Referring to FIG. 4, the outer edge of screen 40 is seen to be folded or tucked over the outer edge of shell 24 and glued thereto. Also, a first edge of skirt 44 is rolled or tucked over the folded screen edge and glued to it. This connection of vacuum-supported components effects attachment of the shell 24, screen 40 and skirt 44 at a common peripheral edge.

The space 48 between shell 24 and screen 40 is clearly illustrated in FIG. 3. The space forms a sealed chamber which communicates with the source of vacuum through the hose 18. It is desirable to include a monitoring pressure meter 50, mounted to the upper portion of shell 24 and communicating with chamber 48 to display readings of the pressure condition thereon. A bleeder valve 52 is connected to the meter 50 thereby permitting regulation of the pressure conditions .in chamber 48.

In order to monitor the condition of the animals skin under the supporter, a viewing port generally indicated by 54 is connected to the shell 24 and will be shown in greater particularity in FIG. 5. As will be seen in that Figure, the viewing port includes an aperture 56 formed in shell 24. A gasket 58 resides in overlying annular relation to the aperture 56 and a transparent circular plate 60 fabricated from plexiglas or the like, is disposed in juxtaposed contact with gasket 58. An annular retaining ring 62 is mounted over the plexiglas and is clamped to the shell 24 by means of suitable peripherally disposed fasteners 64.

The foregoing is considered as illustrative only of the principles of the invention. Further, since numerous modifications and changes will readily occur to those skilled in the art, it is not desired to limit the invention to the exact construction and operation shown and described, and accordingly all suitable modifications and equivalents may be resorted to, falling within the scope of the invention.

What I claim as new is as follows:

1. In animal restraining and back support means for applying vertical lifting force to remove weight from the animals legs comprising a vacuum source, a vacuum supporter comprising a rigid shell, an inlet formed in the shell communicating with the source, means connected to the shell for maintaining a preselected supporter position, a pressure-conveying sheet connected in underlying spaced relation to the shell for retaining an irregular portion of an animal body supported against the sheet by evenly distributing vacuum pressure over the body, and means for sealing the shellto the body for maintaining vacuum pressure in the supporter 2. The device set forth in claim 1 together with a skirt extending from the outer edge of the shell for sealing action of the supporter against the body.

3. The structure set forth in claim 1 wherein the means for maintaining a preselected supporter position comprises a member fixedly attached to the shell, and means connected to the member for suspending the supporter in thepreselected position. i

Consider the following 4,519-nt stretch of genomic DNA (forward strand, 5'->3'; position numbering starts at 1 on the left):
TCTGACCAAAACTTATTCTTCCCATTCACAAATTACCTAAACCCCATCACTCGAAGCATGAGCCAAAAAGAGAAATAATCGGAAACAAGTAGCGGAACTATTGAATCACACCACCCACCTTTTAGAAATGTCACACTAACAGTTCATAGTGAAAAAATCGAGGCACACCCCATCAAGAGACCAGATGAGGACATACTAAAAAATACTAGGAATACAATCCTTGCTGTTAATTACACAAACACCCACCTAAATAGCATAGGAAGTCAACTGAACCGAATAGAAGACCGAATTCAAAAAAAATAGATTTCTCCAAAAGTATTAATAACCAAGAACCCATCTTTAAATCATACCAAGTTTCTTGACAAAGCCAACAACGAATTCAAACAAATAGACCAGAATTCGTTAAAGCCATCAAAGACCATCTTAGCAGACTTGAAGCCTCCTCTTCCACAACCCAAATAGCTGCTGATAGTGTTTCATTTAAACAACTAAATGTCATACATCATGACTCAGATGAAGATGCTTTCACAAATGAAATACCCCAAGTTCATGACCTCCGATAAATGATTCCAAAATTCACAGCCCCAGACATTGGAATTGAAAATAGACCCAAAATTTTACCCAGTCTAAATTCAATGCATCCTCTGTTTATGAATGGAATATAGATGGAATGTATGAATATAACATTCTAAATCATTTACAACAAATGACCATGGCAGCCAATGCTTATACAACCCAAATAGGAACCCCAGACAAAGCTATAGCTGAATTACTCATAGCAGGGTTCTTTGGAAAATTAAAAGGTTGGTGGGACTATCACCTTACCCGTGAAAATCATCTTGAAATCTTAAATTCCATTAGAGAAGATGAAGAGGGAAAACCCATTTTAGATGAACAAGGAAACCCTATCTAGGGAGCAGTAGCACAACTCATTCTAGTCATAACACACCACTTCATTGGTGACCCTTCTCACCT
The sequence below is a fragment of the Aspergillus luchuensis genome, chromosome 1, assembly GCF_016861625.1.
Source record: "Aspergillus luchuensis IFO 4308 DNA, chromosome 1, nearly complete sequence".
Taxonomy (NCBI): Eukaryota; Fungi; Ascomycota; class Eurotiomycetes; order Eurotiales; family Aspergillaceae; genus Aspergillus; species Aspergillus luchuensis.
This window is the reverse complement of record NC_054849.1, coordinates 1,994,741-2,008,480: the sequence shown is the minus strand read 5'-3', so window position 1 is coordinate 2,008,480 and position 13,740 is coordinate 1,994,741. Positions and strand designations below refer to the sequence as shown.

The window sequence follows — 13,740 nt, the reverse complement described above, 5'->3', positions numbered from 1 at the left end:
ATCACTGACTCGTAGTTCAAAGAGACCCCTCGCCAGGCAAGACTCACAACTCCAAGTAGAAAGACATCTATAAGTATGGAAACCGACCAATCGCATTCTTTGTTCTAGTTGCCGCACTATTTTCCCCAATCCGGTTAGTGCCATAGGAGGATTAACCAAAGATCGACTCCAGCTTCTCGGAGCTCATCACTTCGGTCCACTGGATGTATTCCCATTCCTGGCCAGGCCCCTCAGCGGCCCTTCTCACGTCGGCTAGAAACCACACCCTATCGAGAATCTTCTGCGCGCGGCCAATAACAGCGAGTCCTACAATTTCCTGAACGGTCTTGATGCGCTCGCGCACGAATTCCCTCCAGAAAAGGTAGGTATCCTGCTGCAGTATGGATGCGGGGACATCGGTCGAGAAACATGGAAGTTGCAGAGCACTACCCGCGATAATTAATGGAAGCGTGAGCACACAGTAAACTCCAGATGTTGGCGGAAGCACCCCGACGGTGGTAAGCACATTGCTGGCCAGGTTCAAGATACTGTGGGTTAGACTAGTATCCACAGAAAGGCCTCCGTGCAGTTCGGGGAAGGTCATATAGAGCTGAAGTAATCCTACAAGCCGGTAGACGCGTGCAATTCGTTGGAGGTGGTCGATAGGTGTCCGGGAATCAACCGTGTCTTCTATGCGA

4. The device set forth in claim 1 wherein the shell is shaped to the contour of an animal's back to permit saddling of the supporter on the animal's back, the vacuum pressure distributed by the supporter being exerted on the animal's back to urge upward lifting of the animal.

5. The structure set forth in claim 4 together with means mounted in the shell to permit viewing of the animal's skin under the supporter.

6. The device of claim 1 wherein the pressure-conveying sheet is fabricated from screen material being attached to the shell.

7.- The device of claim 1 wherein the pressure-conveying sheet is fabricated from a fine-pored permeable material disposed between the shell and the irregular body.

8. The device set forth in claim 1 wherein the shell is shaped to provide support of the pressure-conveying sheet in a manner to follow the contours of the irregular body and to allow vacuum pressure distribution to be exerted on the body for urging the upward lifting thereof.

Patent Citations
Cited PatentFiling datePublication dateApplicantTitle
US2743701 *Jun 7, 1954May 1, 1956Boyd William HAnimal hoist
US2783078 *Mar 7, 1952Feb 26, 1957Vacuum Concrete IncHandling apparatus
US3367705 *Aug 3, 1965Feb 6, 1968Whiting CorpHinged vacuum roll gripper
Referenced by
Citing PatentFiling datePublication dateApplicantTitle
US4558755 *Oct 5, 1984Dec 17, 1985Lundin Bengt A GFood handling device
US5704673 *May 25, 1994Jan 6, 1998Avery Dennison CorporationLarge area support label carrier
US8267044Sep 18, 2012Scott Allen CarlsonMethod and apparatus for rescue of aquatic mammals
US20110120382 *May 26, 2011Scott Allen CarlsonMethod and apparatus for rescue of aquatic mammals
WO2011134953A2Apr 26, 2011Nov 3, 2011PicanolRapier and gripper weaving machine
U.S. Classification119/728, 294/65, 294/189
International ClassificationA01K15/00
Cooperative ClassificationA01K15/00
European ClassificationA01K15/00